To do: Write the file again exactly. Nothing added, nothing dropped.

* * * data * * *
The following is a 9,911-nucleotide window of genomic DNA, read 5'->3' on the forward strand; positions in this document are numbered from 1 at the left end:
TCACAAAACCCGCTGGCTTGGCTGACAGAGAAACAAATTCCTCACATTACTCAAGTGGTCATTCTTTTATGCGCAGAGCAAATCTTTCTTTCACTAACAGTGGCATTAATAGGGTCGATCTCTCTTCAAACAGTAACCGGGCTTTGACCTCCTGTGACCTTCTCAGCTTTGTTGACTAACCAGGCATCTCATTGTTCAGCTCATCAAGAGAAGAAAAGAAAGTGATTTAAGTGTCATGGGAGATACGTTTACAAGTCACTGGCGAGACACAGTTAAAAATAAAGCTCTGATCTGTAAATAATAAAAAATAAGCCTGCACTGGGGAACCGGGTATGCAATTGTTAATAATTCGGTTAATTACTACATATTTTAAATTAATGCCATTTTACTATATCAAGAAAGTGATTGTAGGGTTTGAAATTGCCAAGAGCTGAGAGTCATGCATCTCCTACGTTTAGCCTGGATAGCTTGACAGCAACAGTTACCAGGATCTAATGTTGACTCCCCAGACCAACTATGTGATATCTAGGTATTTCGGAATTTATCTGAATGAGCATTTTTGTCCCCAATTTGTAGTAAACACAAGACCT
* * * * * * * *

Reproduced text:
The following is a 9,911-nucleotide window of genomic DNA, read 5'->3' on the forward strand; positions in this document are numbered from 1 at the left end:
TCACAAAACCCGCTGGCTTGGCTGACAGAGAAACAAATTCCTCACATTACTCAAGTGGTCATTCTTTTATGCGCAGAGCAAATCTTTCTTTCACTAACAGTGGCATTAATAGGGTCGATCTCTCTTCAAACAGTAACCGGGCTTTGACCTCCTGTGACCTTCTCAGCTTTGTTGACTAACCAGGCATCTCATTGTTCAGCTCATCAAGAGAAGAAAAGAAAGTGATTTAAGTGTCATGGGAGATACGTTTACAAGTCACTGGCGAGACACAGTTAAAAATAAAGCTCTGATCTGTAAATAATAAAAAATAAGCCTGCACTGGGGAACCGGGTATGCAATTGTTAATAATTCGGTTAATTACTACATATTTTAAATTAATGCCATTTTACTATATCAAGAAAGTGATTGTAGGGTTTGAAATTGCCAAGAGCTGAGAGTCATGCATCTCCTACGTTTAGCCTGGATAGCTTGACAGCAACAGTTACCAGGATCTAATGTTGACTCCCCAGACCAACTATGTGATATCTAGGTATTTCGGAATTTATCTGAATGAGCATTTTTGTCCCCAATTTGTAGTAAACACAAGACCT